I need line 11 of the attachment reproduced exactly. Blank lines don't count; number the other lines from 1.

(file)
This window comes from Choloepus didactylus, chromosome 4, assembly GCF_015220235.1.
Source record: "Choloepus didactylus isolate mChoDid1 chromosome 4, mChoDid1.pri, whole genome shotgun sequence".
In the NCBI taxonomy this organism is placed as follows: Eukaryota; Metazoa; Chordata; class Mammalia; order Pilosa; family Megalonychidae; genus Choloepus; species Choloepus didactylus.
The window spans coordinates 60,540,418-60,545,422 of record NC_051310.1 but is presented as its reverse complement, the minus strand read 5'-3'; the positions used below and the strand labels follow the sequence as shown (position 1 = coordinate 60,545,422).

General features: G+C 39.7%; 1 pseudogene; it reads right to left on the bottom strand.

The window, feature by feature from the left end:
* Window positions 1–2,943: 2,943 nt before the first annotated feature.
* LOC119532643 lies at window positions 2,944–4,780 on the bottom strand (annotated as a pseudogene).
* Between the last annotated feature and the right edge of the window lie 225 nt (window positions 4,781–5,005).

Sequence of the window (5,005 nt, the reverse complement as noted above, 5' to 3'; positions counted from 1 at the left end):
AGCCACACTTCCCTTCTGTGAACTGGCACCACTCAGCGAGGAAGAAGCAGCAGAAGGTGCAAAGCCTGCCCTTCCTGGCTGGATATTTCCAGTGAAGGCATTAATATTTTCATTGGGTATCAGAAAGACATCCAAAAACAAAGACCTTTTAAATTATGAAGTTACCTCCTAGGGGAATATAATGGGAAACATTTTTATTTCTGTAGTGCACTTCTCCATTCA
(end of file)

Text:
AGCCACACTTCCCTTCTGTGAACTGGCACCACTCAGCGAGGAAGAAGCAGCAGAAGGTGCAAAGCCTGCCCTTCCTGGCTGGATATTTCCAGTGAAGGCATTAATATTTTCATTGGGTATCAGAAAGACATCCAAAAACAAAGACCTTTTAAATTATGAAGTTACCTCCTAGGGGAATATAATGGGAAACATTTTTATTTCTGTAGTGCACTTCTCCATTCA